01.12.2017

70:20:10: It’s a performance model!

Charles Jennings, the person behind the impact of the 70:20:10 model in corporate training, does not want to go down in history as just another learning theorist: His focus is on performance.

According to him, organisational learning matters more to organisational performance than the learning of individuals. He will present his views in his keynote at the LEARNTEC congress on January 30.

“Organisational learning occurs when an organisation demonstrates the ability to adapt and respond quickly to changing conditions and where information and expertise flow frictionlessly to the points-of-need. We see it happen when learning from successes and failures is part of everyday practice and reflection is pervasive.”

The researcher and training practitioner is convinced that the effect of formal training is overstated: "If you ask yourself about your greatest learning experiences, you will probably not come up with a course you attended. But you may remember someone you worked with as being a great leader or exemplary performer. Or you will think of tough assignments or new challenges that stretched your experiences and made you act differently”. Likewise, he takes the significance of formal qualifications with somewhat a grain of salt: “They help you get a job interview. But I have never hired someone just based on academic certificates, because they are little evidence of your capabilities and potential.” Jennings also sees the focus on competencies as looking back, not forward: “Competencies may tell us what people should be able to do now. However, we need to focus on capabilities, which are all about potential. Organisations that focus on capabilities are the ones which will survive and thrive in our fast-changing world.”

For Jennings, a former Chief Learning Officer of Reuters, learning is about behavioural change. This does not mean that he does not care for formal training offers. “They are important for people to get started, be it after entering a new company or taking on a new role. But alone they do not lead to high performances. The closer to the point of use learning occurs, the greater its effect.” Jennings argues that learning needs to be seen as one of the outcomes of working as well as one of the inputs for work.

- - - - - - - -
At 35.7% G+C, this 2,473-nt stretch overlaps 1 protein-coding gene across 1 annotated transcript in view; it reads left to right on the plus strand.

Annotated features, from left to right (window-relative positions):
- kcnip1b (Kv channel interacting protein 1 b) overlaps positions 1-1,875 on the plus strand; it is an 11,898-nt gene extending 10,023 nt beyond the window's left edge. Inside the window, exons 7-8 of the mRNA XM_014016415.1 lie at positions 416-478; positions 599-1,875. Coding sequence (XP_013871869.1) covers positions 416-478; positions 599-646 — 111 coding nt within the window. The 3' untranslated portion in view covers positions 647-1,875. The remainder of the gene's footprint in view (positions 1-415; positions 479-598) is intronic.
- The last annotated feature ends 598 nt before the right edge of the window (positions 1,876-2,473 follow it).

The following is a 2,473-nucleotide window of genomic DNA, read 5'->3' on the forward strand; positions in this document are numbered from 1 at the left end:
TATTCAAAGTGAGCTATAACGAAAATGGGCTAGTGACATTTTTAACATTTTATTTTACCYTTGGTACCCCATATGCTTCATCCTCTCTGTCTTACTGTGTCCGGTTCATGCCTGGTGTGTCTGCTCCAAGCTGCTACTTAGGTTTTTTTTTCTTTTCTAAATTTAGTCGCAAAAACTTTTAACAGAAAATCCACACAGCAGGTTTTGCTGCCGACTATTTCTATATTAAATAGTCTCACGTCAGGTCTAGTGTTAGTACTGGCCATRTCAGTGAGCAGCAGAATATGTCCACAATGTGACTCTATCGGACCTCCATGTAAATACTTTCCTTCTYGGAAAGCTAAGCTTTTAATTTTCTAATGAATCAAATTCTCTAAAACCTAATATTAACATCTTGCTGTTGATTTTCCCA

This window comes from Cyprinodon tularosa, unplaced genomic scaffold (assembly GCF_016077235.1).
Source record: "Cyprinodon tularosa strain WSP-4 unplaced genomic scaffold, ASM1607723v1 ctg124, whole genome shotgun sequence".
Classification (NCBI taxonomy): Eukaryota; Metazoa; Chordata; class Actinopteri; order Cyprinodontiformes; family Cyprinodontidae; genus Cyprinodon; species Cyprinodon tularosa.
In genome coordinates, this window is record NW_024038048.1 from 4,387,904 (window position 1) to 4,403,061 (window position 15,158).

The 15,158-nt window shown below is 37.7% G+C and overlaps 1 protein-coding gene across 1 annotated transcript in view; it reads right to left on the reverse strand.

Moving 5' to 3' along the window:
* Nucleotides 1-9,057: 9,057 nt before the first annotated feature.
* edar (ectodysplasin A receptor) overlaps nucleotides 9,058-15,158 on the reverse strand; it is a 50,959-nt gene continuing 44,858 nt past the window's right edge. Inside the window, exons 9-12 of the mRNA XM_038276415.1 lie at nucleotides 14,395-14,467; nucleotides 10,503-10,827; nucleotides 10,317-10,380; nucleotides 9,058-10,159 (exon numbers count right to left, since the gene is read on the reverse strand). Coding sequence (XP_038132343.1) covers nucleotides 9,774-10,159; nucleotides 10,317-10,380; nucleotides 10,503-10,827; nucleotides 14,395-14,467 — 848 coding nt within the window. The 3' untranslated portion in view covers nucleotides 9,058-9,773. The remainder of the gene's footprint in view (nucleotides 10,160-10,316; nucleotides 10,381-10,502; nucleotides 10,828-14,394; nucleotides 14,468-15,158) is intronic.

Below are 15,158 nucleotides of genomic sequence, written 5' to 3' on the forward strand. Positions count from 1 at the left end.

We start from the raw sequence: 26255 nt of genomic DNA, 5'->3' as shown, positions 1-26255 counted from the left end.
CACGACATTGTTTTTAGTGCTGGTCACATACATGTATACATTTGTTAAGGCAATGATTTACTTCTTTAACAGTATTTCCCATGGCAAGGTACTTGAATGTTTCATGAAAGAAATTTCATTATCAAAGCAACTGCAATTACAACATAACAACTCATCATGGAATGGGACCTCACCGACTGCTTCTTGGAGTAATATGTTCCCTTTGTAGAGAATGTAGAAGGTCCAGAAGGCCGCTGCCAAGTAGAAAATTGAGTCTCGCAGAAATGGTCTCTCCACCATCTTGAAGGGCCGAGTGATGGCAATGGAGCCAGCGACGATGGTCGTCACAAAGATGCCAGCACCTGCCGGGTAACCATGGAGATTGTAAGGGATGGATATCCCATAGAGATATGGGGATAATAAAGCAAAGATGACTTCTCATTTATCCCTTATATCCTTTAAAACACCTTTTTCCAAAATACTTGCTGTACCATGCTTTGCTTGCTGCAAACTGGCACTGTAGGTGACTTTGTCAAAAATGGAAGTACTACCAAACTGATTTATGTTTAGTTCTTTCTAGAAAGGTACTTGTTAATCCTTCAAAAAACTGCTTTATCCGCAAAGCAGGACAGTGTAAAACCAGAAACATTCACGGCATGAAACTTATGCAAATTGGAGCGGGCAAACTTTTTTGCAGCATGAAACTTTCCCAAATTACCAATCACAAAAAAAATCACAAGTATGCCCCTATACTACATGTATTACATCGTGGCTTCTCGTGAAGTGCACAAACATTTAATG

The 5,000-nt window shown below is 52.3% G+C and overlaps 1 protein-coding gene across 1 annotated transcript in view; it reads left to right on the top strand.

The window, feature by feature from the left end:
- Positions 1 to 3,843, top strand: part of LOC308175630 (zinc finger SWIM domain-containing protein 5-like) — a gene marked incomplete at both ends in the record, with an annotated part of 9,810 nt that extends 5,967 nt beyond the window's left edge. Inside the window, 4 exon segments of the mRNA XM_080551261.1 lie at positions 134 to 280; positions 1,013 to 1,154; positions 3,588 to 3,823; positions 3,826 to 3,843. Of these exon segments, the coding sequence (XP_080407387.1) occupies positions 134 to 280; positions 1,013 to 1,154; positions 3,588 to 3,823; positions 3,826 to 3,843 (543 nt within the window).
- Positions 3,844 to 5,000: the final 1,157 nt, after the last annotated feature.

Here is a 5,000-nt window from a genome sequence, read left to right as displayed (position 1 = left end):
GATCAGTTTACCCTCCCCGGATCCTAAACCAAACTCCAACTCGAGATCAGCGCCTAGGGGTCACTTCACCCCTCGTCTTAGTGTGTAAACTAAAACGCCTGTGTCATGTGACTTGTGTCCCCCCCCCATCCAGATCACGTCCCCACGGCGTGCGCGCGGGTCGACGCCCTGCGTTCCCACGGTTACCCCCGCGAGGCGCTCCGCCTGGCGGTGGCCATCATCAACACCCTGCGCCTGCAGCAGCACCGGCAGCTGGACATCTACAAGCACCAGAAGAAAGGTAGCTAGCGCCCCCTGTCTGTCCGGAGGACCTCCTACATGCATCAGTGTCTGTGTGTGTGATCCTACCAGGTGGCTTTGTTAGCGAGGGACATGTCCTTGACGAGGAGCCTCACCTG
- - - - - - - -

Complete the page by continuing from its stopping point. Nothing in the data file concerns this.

Many training professionals agree. But the activities of learning and development departments are still geared to delivering great programmes of courses and seminars. Jennings: “If today, you want to learn something about Excel or some other standard tool or process, you will simply check out the video clips on offer on YouTube. But companies still provide so many Excel and other standard courses for their employees. This is simply not sensible, nor is it a good use of time and money.”

But how do you manage informal learning, which is part of the 70 (learning from work) and 20 (learning from others in the workplace) in the 70:20:10 model? First of all: “Informal learning cannot be managed but should rather be fostered and supported”. “In fact,”, says Jennings, “one of my colleagues at the 70:20:10 Institute explains it very clearly - you should see learning as the intelligent by-product of the continuous improvement in your working processes”. Jennings suggests that, as a leader, your job is to provide a framework that supports learning and development, and, with the help of learning professionals, a performance-focused methodology for regular reflections on the work you do.

Jennings keynote addresses heavily on his recently published book 70:20:10 towards 100% performance which outlines a robust strategy and practical approach based on the 70:20:10 methodology, and contains a set of toolboxs for making learning at the workplace happen.

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